Monday, April 26, 2010

Violent Video Games and the Supreme Court

by Daniel Bullard-Bates

The Supreme Court of the United States granted certiorari this morning in Schwarzenegger v. Entertainment Merchants, a case regarding the constitutionality of a state law which may have serious ramifications for the distribution of video games. The state of California made the appeal, asking that the Court enable states to completely ban the sale or rental of violent games to customers less than eighteen years of age.

The grant of certiorari had been on hold for some time, pending the decision in another case, U.S. v. Stevens, in which the Justices refused to abridge the right to free speech regarding the depiction of animal cruelty on video tapes. They struck down a federal law banning said depictions in products intended for sale or profit. The video game case is more specific: While the tapes depicting animal cruelty are legal for sale or profit in general, this case deals more narrowly with the sale of violent video games to minors.

In 2005, the Ninth Circuit Court of Appeals stated that a law banning the sale of violent video games along with other obscene content was not the least restrictive means of keeping violent, objectionable material out of the hands of minors. If the Supreme Court were to do as the state of California requests in their appeal, this case would allow a constitutional standard which previously applied only to obscene materials to also apply to violent materials, allowing states to ban violent video game sales to minors in a manner similar to the restrictions on pornographic materials.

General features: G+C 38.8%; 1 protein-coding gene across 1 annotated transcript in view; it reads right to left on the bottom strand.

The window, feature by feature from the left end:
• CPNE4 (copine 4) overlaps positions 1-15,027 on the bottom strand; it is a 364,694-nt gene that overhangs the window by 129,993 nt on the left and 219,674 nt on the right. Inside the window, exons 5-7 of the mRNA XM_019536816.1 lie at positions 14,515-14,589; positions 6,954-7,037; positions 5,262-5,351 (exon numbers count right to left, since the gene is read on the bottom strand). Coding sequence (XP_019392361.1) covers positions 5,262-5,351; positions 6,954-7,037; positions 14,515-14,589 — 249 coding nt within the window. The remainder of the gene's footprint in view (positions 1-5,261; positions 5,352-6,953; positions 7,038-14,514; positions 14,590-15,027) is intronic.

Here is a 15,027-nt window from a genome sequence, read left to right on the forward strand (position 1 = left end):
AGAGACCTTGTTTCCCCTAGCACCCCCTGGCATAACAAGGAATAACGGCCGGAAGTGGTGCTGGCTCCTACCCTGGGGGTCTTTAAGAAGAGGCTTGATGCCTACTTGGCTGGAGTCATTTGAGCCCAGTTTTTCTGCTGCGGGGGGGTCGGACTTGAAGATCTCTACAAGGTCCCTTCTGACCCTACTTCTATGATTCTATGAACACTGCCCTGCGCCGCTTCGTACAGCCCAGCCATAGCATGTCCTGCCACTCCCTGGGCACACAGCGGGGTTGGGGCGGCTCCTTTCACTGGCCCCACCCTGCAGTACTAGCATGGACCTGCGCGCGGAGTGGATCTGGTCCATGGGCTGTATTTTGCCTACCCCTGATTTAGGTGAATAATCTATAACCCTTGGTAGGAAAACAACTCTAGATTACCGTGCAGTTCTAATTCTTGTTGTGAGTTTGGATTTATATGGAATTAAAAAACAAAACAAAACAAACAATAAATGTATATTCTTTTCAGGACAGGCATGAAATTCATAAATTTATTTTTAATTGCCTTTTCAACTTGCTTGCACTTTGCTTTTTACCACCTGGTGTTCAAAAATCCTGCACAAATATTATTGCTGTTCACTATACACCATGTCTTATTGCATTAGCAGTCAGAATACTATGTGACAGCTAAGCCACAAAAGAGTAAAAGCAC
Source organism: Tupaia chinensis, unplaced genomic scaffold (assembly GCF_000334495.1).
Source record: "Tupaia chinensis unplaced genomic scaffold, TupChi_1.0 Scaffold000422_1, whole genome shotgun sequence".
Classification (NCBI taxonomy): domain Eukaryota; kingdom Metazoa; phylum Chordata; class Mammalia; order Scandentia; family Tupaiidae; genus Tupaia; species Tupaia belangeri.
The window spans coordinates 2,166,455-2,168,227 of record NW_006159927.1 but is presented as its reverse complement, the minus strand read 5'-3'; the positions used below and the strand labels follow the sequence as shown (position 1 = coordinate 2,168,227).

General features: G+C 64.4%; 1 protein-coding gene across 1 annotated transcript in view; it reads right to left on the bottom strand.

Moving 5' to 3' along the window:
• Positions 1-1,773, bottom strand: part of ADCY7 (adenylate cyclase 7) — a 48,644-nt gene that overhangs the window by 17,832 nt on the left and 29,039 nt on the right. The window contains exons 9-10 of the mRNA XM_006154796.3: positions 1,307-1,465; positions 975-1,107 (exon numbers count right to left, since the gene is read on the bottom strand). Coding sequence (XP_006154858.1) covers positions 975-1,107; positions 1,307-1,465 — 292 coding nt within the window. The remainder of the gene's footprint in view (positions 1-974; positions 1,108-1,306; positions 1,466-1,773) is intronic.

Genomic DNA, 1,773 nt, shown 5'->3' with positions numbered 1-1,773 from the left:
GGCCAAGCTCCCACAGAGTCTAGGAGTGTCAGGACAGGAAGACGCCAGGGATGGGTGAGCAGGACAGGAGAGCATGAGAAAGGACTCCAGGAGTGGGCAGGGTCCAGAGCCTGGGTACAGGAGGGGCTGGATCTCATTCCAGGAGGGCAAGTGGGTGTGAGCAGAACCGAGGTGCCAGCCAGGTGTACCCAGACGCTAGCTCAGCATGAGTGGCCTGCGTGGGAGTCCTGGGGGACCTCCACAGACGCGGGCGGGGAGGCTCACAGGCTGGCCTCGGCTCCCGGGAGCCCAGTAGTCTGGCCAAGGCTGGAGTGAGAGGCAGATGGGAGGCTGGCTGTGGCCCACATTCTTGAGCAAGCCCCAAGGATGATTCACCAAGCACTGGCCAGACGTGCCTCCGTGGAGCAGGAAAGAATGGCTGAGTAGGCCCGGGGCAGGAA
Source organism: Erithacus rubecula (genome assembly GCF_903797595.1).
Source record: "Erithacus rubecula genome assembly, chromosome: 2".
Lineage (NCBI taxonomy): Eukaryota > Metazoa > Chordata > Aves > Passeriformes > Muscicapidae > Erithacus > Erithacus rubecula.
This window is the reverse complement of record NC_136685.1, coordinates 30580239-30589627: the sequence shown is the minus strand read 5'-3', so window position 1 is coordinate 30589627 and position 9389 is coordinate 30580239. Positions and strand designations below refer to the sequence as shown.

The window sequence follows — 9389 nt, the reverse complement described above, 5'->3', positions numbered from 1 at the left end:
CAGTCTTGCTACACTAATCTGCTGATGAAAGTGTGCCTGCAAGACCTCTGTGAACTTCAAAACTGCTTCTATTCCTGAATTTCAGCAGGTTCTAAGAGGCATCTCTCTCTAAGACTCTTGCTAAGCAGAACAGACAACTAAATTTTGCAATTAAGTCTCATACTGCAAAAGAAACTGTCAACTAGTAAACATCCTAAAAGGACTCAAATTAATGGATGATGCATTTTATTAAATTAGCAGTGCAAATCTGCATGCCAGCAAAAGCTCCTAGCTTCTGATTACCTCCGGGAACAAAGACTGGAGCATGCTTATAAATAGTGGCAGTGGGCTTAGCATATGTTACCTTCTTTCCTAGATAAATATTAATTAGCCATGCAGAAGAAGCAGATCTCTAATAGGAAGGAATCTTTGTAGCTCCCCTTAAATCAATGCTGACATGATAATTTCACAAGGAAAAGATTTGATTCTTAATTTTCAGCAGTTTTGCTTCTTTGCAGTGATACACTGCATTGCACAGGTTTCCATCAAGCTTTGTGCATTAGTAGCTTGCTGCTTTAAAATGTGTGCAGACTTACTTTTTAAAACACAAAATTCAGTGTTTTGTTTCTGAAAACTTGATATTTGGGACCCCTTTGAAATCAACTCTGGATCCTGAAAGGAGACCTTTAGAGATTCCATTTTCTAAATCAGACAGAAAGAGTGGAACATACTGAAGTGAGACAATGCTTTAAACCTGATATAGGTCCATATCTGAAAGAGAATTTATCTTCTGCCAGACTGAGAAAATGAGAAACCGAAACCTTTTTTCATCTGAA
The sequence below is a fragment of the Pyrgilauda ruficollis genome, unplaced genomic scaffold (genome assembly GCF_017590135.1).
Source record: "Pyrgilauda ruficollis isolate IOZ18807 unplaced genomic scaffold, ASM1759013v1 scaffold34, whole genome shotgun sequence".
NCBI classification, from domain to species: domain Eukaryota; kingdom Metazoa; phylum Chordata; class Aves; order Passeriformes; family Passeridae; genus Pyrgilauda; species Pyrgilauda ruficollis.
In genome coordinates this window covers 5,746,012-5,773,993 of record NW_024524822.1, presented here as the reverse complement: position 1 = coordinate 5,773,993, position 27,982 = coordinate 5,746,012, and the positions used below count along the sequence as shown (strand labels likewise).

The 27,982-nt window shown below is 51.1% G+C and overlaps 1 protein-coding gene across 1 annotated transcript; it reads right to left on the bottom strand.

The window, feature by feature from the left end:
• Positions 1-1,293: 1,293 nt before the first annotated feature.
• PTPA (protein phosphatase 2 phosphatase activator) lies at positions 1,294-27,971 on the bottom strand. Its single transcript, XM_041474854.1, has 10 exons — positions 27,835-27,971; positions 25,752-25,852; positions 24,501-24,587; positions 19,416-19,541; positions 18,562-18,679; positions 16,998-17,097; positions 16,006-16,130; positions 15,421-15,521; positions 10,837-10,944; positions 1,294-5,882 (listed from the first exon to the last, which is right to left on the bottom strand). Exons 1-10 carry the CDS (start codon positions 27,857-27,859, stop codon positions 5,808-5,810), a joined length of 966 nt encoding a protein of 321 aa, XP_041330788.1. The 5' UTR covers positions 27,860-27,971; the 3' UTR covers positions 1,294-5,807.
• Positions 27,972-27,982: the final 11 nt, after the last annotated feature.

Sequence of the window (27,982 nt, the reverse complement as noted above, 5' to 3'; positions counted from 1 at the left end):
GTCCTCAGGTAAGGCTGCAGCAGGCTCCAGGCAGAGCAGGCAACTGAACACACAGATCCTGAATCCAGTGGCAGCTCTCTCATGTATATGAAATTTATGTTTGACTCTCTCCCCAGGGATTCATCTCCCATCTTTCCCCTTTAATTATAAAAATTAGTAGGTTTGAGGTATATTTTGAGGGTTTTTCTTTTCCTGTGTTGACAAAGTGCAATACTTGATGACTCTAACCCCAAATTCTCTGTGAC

The standard that would apply is derived from the 1968 case Ginsberg v. New York, which allows states to pass laws barring minors’ access to obscene materials if the legislature determines that exposure to such materials would be harmful.

If this standard were to apply to video games, it is important to note that we are not talking about the possible banning of violent games, but the application of stricter restrictions on games being sold to minors. It may also affect the ratings system: Currently, most video games which depict extreme violence are given the rating of “Mature,” which means that it is legal to sell to customers seventeen and older. That age would be raised to eighteen, and it is possible that some violent titles previously rated “Teen” might not be legal to sell to minors either, though this is speculation on my part.

Alternatively, extremely violent video games might be given the rating of “Adults Only,” which already restricts sale to those eighteen or older, but most retail stores currently do not carry AO titles, and Microsoft, Sony, and Nintendo do not allow AO titles to be licensed for their consoles. It is unlikely that the ESRB would change their ratings system if only a few states adopted laws which restricted violent video game sales, but if the practice were to become more widespread it seems more likely. This could actually have a positive effect: If the most popular violent titles were to be rated “Adults Only,” the console manufacturers and retail outlets might loosen their restrictions on AO-rated titles, allowing greater freedom to video game designers. It seems unlikely, however, that AO titles would sell as well at first, since there is a negative stigma attached to the rating.